Runways are often made with manmade textures such as asphalt and concrete. However, natural surfaces such as gravel can be found at airports and airfields across the globe. As a result, airlines need the right tools in place to land on such runways. Let’s take a look at how they can achieve this.
Support from the manufacturer
Notably, in 1969, Boeing introduced a modification kit to help with gravel runway landings. The Unpaved Strip Kit was available for the 737-100 and 737-200 series aircraft. The equipment could be used on surfaces with no bumps that are raised more than three inches. Good drainage was also a requirement. Moreover, the surface material had to be at least six inches thick, and there could be no loose gravel.
The Boeing 737 Technical Site shares that the kit included a nose-gear gravel deflector. This helped to keep gravel off the plane’s underbelly. There were also smaller deflectors on the oversized main gear. These prevented damage to the aircraft’s flaps.
The kit allowed the use of protective metal shields over hydraulic tubing and speed brake cables. Glass fiber reinforced the underside of the inboard flaps.
Another key feature was that the kit provided abrasion-resistant Teflon based paint for the aircraft’s wing and fuselage undersurfaces. Vortex dissipators fitted to the engine nacelles, and screens in the wheel well also held importance in the kit.
The vortex dissipators prevent vortices forming at the engine intakes that could cause gravel to be sucked in by the engine. These consist of a small forward projecting tube that blows pressure regulated engine bleed air down and aft from 3 nozzles at the tip to break up the flow.
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Carriers operating in the north polar region are more likely to consider their options when it comes to landing on gravel. In 2008, Air Inuit took on a Boeing 737-200 Combi with the ability to land on this surface. It was specifically adapted to handle services across the harsh conditions of the north.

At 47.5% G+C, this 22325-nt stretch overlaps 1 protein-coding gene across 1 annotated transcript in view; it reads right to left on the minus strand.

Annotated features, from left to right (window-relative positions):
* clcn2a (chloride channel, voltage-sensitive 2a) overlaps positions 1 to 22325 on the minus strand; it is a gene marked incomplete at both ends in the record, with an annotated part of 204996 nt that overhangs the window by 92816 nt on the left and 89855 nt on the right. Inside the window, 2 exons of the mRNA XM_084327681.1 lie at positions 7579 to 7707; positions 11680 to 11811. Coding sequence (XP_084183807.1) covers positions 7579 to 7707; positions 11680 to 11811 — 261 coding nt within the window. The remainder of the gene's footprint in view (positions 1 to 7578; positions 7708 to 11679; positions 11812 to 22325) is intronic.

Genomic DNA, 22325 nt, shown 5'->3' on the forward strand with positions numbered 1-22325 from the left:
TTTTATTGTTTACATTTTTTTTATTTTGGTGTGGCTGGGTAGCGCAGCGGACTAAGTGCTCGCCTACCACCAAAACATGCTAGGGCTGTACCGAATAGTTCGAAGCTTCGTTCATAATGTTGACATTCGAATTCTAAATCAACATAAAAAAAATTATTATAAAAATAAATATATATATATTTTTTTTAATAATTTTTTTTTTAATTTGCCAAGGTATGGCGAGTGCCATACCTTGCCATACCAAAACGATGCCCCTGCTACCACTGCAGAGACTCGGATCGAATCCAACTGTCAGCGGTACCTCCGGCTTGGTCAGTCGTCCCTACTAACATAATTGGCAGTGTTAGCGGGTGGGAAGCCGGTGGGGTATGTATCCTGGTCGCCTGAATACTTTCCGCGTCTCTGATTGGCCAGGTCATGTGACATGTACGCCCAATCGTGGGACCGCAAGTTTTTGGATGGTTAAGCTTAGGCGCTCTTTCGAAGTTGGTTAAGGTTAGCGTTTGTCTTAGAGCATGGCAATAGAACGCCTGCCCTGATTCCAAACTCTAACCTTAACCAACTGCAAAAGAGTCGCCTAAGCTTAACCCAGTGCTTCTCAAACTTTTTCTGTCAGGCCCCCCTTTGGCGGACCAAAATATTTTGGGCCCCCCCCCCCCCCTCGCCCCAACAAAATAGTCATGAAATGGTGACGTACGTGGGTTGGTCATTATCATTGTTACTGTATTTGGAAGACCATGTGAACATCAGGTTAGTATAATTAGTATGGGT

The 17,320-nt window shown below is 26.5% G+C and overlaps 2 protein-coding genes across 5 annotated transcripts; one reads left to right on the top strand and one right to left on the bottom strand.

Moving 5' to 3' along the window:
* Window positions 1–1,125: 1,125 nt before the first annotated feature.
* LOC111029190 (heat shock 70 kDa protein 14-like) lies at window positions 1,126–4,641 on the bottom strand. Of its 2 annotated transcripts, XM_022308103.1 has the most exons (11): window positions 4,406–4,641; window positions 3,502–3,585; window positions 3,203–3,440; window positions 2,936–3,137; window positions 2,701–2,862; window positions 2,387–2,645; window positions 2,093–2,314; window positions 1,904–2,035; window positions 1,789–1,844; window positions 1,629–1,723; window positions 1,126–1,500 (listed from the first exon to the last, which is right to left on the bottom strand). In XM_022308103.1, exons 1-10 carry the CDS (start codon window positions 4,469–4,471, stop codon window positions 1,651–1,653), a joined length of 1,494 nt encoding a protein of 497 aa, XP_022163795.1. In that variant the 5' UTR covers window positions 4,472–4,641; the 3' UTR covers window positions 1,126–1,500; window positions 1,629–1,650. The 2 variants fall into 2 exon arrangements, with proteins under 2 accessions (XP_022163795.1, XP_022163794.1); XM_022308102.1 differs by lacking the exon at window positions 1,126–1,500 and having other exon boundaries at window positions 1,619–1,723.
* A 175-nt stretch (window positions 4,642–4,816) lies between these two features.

Speaking of the 737, Alaska Airlines acquired its first new unit of the type when it began flying the 737-200 Combi in 1981. This plane went on to help the operator handle the challenging terrain of the areas it serves.
“Considered by many to be ideal for service within the state of Alaska, the unique aircraft – known as “Mud Hens” because they could be operated on muddy gravel runways – features a movable partition so it could be quickly reconfigured to carry a combination of cargo or passengers,” Alaska shared on its website.
“These aircraft became the workhorse of the fleet for intra-Alaska flying until 2007 when the last one was retired and donated to the Alaska Aviation Museum in Anchorage.”
Alaska isn’t a stranger to landing on gravel. In fact, on March 29th, 1967, the carrier’s Boeing 727-90C Golden Nugget landed on the gravel runway of Sitka’s Rocky Gutierrez Airport. Midwest notes that this landmark moment marked the city’s entrance into the jet age.
Taking extra care
Altogether, airlines operating in harsh climates prepare well to deal with the challenges that come with these operations. It is great to see that manufacturers also provide support to help these carriers adapt.
What are your thoughts about how some jet aircraft can land on gravel runways? Have you ever been on these services? Share your experiences on these flights with us in the comment section.